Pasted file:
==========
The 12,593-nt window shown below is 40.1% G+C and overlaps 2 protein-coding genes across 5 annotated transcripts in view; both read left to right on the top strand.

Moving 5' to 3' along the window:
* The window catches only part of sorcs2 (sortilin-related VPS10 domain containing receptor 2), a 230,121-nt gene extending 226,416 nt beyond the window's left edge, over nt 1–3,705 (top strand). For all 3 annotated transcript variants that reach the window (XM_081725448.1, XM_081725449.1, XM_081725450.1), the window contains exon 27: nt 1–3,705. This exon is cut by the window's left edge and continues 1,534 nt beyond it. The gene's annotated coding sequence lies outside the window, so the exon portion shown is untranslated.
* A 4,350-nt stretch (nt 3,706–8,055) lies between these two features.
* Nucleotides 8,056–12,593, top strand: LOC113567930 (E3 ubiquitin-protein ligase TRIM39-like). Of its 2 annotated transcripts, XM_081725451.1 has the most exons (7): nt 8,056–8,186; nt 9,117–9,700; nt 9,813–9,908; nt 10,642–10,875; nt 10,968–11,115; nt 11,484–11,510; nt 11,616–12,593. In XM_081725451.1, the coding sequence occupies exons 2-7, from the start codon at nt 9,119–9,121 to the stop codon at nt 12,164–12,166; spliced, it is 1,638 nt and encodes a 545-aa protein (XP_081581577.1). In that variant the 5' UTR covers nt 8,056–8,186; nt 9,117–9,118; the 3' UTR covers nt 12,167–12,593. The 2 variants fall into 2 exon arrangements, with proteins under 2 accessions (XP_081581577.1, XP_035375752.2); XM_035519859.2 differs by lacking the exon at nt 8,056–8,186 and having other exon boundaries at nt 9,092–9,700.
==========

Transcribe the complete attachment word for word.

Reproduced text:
The 12,593-nt window shown below is 40.1% G+C and overlaps 2 protein-coding genes across 5 annotated transcripts in view; both read left to right on the top strand.

Moving 5' to 3' along the window:
* The window catches only part of sorcs2 (sortilin-related VPS10 domain containing receptor 2), a 230,121-nt gene extending 226,416 nt beyond the window's left edge, over nt 1–3,705 (top strand). For all 3 annotated transcript variants that reach the window (XM_081725448.1, XM_081725449.1, XM_081725450.1), the window contains exon 27: nt 1–3,705. This exon is cut by the window's left edge and continues 1,534 nt beyond it. The gene's annotated coding sequence lies outside the window, so the exon portion shown is untranslated.
* A 4,350-nt stretch (nt 3,706–8,055) lies between these two features.
* Nucleotides 8,056–12,593, top strand: LOC113567930 (E3 ubiquitin-protein ligase TRIM39-like). Of its 2 annotated transcripts, XM_081725451.1 has the most exons (7): nt 8,056–8,186; nt 9,117–9,700; nt 9,813–9,908; nt 10,642–10,875; nt 10,968–11,115; nt 11,484–11,510; nt 11,616–12,593. In XM_081725451.1, the coding sequence occupies exons 2-7, from the start codon at nt 9,119–9,121 to the stop codon at nt 12,164–12,166; spliced, it is 1,638 nt and encodes a 545-aa protein (XP_081581577.1). In that variant the 5' UTR covers nt 8,056–8,186; nt 9,117–9,118; the 3' UTR covers nt 12,167–12,593. The 2 variants fall into 2 exon arrangements, with proteins under 2 accessions (XP_081581577.1, XP_035375752.2); XM_035519859.2 differs by lacking the exon at nt 8,056–8,186 and having other exon boundaries at nt 9,092–9,700.